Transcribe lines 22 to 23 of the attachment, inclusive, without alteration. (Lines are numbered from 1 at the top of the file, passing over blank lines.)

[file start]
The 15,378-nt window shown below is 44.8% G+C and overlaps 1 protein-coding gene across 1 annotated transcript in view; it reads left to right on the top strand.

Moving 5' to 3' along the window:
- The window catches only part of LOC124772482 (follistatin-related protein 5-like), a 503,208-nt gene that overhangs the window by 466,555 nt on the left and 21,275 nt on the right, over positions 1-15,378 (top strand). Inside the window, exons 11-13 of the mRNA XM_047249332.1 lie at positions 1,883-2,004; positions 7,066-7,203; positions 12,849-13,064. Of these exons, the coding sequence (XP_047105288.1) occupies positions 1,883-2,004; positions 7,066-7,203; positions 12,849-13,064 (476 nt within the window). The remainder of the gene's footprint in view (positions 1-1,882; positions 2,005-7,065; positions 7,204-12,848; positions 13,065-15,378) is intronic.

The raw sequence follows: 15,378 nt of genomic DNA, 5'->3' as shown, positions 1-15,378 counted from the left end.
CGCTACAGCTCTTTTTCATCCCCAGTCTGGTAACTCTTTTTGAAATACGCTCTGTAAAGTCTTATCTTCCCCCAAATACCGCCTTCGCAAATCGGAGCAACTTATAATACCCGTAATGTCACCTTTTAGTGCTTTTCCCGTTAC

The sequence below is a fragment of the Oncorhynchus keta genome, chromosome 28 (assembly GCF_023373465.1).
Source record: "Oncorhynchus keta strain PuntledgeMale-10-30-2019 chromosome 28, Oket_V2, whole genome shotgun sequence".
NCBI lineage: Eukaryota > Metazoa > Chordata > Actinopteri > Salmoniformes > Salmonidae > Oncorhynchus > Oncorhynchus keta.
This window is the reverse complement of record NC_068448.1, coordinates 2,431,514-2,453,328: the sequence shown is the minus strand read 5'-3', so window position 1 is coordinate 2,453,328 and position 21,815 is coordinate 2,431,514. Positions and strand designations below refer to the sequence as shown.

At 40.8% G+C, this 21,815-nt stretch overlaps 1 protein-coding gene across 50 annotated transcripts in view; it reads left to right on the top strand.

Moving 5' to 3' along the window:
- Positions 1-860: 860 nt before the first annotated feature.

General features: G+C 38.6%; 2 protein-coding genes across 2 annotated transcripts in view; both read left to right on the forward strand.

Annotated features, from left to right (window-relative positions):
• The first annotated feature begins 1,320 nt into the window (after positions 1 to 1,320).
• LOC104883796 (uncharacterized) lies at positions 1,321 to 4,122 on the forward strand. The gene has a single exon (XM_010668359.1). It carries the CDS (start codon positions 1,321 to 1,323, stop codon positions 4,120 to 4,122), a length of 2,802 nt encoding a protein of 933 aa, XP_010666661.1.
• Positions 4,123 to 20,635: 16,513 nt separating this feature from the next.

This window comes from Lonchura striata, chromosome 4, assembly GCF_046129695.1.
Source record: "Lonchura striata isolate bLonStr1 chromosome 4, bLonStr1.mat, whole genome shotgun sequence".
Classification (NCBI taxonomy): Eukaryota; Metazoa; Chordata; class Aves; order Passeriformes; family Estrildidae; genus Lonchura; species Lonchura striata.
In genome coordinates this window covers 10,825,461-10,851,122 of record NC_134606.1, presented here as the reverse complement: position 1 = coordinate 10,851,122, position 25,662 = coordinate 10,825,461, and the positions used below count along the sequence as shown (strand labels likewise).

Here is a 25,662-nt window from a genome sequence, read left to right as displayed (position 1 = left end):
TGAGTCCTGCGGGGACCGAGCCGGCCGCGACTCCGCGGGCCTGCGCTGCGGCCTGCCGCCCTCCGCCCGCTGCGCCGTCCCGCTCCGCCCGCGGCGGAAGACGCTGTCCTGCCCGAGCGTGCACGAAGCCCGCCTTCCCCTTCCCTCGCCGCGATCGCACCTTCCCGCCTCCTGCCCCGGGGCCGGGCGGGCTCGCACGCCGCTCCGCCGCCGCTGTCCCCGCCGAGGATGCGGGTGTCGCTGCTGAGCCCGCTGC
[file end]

Here is a 25,662-nt window from a genome sequence, read left to right as displayed (position 1 = left end):
TGAGTCCTGCGGGGACCGAGCCGGCCGCGACTCCGCGGGCCTGCGCTGCGGCCTGCCGCCCTCCGCCCGCTGCGCCGTCCCGCTCCGCCCGCGGCGGAAGACGCTGTCCTGCCCGAGCGTGCACGAAGCCCGCCTTCCCCTTCCCTCGCCGCGATCGCACCTTCCCGCCTCCTGCCCCGGGGCCGGGCGGGCTCGCACGCCGCTCCGCCGCCGCTGTCCCCGCCGAGGATGCGGGTGTCGCTGCTGAGCCCGCTGC